EU Tightens Hate Speech Rules

Amid growing concern about terrorist recruitment, trolling and cyber-bullying, the European Union has introduced new, stricter rules governing how online platforms handle requests to remove hate speech and other offensive content. Big tech companies including Google, Facebook, Twitter and Microsoft have all agree to the code of conduct, announced this week.

According to the new rules, companies that operate online communication services must review, and if necessary remove, the majority of flagged content within 24 hours of the initial request. That will put even more pressure on teams of human moderators who may already be overstretched, in addition to facing the challenge of applying different rules in different jurisdictions.

Furthermore, tech companies may be required to develop “counter-narratives” to combat hate speech online, implying lengthy efforts to actually engage with users who post hate speech online, and their audiences, in discussion.



Many types of offensive speech that would be legal in the United States are illegal in Europe at the national or EU level, including expressions seen to be inciting ethnic or religious hatred, as well as calls for violence or discrimination against certain classes of people.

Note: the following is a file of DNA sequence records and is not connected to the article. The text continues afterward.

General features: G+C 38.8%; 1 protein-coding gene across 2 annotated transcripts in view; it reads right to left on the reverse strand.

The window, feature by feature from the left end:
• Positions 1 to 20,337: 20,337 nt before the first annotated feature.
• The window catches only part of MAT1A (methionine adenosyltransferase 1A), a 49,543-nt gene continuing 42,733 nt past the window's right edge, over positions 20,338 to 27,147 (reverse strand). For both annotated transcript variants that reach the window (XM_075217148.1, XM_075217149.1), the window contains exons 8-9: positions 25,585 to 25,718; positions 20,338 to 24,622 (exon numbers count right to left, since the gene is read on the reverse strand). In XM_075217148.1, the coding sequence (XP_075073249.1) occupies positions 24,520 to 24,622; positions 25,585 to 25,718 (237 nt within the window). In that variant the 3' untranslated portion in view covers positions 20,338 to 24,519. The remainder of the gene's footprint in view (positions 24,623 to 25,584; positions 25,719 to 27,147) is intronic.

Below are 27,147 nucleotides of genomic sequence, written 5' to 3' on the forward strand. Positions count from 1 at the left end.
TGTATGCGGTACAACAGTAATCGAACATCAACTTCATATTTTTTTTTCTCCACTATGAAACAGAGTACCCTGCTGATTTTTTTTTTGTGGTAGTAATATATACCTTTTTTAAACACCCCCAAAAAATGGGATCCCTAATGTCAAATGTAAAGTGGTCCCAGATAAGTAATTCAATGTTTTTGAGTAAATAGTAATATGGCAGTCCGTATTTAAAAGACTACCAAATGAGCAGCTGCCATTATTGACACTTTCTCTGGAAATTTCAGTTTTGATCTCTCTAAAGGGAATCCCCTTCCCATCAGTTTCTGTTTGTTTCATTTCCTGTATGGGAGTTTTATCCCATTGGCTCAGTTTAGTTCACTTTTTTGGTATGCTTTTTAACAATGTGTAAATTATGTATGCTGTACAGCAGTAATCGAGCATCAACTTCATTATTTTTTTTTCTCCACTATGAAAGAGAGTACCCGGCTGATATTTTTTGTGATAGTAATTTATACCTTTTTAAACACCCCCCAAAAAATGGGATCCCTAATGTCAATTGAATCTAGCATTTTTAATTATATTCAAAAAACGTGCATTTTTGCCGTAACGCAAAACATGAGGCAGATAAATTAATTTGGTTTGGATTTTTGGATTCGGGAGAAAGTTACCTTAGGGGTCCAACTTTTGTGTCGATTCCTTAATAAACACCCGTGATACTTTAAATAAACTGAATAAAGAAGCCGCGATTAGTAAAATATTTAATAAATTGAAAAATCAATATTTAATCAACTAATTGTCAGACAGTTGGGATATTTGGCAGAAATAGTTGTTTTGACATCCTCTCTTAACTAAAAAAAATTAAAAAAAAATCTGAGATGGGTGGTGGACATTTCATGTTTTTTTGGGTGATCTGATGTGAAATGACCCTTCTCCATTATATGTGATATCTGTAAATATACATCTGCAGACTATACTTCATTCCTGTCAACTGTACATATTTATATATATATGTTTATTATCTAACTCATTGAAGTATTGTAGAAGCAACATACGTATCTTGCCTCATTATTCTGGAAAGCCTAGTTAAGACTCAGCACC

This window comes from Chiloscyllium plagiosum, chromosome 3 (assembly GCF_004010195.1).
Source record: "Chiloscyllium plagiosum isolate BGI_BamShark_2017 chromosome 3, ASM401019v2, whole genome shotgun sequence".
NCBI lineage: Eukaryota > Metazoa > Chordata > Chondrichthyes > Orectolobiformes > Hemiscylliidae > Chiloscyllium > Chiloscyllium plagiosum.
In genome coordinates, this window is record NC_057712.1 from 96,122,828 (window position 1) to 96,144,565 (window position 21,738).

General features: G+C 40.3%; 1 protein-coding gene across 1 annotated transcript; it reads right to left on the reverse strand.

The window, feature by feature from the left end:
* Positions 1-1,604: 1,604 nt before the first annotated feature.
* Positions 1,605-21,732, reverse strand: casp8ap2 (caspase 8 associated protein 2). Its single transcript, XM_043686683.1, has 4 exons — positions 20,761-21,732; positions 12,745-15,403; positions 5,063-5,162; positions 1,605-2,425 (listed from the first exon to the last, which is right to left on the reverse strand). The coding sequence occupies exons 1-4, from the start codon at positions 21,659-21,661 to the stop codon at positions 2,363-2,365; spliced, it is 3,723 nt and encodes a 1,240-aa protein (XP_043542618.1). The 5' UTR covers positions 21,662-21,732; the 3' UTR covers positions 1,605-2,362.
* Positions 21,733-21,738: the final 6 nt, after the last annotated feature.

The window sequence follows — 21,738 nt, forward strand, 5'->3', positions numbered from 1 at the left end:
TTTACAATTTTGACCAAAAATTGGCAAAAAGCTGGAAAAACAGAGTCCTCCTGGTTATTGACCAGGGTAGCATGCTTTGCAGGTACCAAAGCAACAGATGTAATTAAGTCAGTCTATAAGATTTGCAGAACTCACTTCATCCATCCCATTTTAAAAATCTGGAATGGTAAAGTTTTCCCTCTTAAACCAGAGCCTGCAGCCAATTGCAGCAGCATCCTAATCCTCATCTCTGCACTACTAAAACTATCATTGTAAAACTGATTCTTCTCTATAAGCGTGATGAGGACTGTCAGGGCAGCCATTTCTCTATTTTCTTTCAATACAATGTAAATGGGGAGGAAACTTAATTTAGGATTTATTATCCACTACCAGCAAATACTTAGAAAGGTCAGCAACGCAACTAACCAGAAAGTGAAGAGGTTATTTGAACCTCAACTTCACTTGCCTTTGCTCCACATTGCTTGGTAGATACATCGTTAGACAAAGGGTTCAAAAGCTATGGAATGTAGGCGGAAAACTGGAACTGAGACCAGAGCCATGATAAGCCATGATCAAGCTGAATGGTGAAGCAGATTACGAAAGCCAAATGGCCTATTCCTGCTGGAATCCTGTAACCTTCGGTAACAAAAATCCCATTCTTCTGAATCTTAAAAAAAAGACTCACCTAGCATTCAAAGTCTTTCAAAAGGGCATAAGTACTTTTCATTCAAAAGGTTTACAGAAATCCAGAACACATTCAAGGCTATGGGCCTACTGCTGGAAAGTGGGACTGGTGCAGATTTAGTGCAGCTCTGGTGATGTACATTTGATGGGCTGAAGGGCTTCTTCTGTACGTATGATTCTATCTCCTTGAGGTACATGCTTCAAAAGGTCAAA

These bans have drawn more attention with the rise of terrorist propaganda and recruiting efforts by groups like ISIS, which preach hatred and call for violent attacks against a wide range of people including non-Muslims, Shia Muslims, and Sunni Muslims who disagree with ISIS, all in the name of religion.

According to Europol, the EU police organization, Twitter has removed 125,000 accounts created by terrorist sympathizers in less than a year, although determined users often simply open new accounts in an endless game of cat and mouse.

Last year a study by the George Washington University Program on Extremism, analyzed the activities of 71 people arrested on charges of supporting ISIS, as well as 300 more moving in the terrorist online milieu, and found that Twitter was clearly the favorite social media platform among U.S. ISIS supporters.

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